The Big Nudge, er, a sugar tax on sweetened drinks is a recent arrival in the UK, but the country needs to resist opposition to the tax in order to combat obesity and diabetes, argues Nina Renshaw in The Telegraph, noting that it helps Britain keep pace with countries facing similar public health challenges. Renshaw, the director of policy and advocacy at the NCD Alliance, advocates a combination of the sugar tax with public health campaigns targeting kids and adults and other initiatives to encourage healthy eating and exercise, pointing to the success of other countries that have implemented similar multi-pronged efforts.
- Renshaw notes that a number of countries besides the UK have implemented taxes on sugary drinks, including France, Mexico, Ireland, South Africa, Hungary, Norway, and Chile (as well as a number of cities in the U.S).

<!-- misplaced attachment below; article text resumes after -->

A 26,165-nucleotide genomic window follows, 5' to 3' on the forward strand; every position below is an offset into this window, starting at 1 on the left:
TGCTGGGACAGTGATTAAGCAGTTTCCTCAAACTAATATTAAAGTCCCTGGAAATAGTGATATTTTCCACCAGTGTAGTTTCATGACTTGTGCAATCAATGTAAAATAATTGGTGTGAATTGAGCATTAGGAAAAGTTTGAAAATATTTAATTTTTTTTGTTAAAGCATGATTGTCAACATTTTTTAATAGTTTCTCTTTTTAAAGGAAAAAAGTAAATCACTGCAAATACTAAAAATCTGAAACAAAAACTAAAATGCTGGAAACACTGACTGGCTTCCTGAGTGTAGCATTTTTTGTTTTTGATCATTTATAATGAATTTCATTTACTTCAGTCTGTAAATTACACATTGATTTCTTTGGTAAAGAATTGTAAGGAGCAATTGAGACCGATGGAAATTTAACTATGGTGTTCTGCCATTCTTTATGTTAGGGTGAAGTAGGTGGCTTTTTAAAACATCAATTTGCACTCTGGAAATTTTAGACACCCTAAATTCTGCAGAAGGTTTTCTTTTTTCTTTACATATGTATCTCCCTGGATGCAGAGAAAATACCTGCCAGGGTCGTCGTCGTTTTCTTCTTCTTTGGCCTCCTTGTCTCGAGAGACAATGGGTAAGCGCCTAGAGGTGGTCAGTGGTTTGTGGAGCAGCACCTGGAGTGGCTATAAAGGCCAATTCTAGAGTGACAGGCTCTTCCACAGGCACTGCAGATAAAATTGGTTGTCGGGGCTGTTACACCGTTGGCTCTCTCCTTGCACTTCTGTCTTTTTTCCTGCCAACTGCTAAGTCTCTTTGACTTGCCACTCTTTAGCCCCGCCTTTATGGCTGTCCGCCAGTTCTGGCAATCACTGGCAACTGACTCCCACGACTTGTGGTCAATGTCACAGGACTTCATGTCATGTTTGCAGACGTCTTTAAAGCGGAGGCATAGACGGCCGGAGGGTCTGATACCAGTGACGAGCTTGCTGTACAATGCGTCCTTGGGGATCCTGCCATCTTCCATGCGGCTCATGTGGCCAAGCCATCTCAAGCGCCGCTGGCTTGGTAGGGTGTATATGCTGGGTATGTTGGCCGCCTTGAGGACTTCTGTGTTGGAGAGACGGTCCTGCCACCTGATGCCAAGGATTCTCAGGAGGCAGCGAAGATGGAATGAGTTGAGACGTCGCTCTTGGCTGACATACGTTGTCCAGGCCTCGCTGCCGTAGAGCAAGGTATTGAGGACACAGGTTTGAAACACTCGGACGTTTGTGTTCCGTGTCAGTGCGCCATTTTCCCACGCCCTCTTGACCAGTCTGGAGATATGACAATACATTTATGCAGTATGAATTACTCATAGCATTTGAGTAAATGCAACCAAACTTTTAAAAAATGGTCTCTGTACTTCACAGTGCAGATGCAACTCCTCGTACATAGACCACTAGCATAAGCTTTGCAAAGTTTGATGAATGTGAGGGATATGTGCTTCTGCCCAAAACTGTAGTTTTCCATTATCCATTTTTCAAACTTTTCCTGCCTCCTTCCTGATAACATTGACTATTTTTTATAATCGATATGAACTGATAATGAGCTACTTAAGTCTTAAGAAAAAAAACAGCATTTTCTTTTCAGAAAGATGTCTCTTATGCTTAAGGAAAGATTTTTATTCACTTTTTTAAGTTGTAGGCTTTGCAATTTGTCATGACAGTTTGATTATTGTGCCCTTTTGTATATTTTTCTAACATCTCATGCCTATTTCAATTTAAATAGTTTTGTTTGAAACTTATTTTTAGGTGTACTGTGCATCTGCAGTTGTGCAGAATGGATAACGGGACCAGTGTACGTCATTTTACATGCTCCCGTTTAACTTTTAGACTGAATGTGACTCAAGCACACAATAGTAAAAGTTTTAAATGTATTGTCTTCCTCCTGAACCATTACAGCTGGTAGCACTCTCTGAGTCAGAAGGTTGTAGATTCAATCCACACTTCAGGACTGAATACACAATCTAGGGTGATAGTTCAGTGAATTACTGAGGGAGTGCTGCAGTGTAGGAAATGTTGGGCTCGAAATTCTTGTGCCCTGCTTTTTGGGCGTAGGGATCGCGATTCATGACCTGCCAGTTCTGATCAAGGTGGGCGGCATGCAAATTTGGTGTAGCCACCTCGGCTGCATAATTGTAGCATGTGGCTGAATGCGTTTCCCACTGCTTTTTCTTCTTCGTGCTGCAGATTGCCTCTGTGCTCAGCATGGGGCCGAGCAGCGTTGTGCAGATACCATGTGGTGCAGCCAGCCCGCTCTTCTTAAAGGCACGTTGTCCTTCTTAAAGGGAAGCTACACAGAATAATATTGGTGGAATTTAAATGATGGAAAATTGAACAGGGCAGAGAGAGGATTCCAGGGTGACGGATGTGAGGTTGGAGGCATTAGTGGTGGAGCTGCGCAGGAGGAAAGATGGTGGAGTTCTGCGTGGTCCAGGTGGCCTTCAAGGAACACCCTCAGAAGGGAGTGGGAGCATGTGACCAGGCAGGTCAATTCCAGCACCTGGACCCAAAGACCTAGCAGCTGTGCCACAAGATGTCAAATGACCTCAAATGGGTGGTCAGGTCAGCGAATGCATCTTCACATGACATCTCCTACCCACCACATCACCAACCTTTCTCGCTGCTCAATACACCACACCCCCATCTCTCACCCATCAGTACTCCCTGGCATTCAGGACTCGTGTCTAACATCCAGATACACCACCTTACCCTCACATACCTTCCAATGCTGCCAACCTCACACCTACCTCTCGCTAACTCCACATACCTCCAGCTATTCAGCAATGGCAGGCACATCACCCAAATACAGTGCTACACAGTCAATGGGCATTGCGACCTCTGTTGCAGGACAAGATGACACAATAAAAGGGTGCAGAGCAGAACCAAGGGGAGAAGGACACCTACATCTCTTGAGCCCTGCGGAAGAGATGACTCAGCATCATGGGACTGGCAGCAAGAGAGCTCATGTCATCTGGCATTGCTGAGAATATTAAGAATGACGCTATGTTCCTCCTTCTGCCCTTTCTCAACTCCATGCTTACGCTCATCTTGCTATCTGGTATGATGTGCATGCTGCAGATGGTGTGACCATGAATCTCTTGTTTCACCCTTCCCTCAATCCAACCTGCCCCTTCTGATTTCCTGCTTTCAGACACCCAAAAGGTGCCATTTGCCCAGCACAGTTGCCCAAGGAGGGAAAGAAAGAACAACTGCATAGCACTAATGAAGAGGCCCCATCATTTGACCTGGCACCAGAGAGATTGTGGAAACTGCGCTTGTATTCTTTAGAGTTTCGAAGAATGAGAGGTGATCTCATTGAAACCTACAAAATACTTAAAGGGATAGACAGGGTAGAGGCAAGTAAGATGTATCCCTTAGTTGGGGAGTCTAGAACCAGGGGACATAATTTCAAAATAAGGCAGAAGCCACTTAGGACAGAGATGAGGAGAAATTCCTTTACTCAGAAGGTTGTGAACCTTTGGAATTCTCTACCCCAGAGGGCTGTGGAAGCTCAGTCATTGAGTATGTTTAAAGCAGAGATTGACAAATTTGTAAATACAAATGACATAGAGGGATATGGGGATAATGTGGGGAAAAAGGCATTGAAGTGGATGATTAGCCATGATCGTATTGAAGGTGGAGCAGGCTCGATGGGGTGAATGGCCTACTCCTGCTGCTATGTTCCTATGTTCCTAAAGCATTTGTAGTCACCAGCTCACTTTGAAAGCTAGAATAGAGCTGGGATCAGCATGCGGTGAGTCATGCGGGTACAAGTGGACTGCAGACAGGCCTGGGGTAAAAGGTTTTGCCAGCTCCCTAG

- The example of Mexico is encouraging: with obesity becoming a national public health crisis, in 2014 Mexico implemented a tax on sugary drinks, and subsequently consumption of sugary drinks dropped 5% in 2015 and a further 10% in 2016. Epidemiologists calculate that should lead to around 200,000 fewer cases of diabetes in the long run, and over 20,000 fewer strokes and heart attacks, resulting in 18,900 fewer deaths by 2022.
- Cognizant of the economic counterarguments, Renshaw also argues that a tax on sugary drinks would actually benefit low-income people rather than punish them. In Mexico consumption among the lowest-income families fell 12%.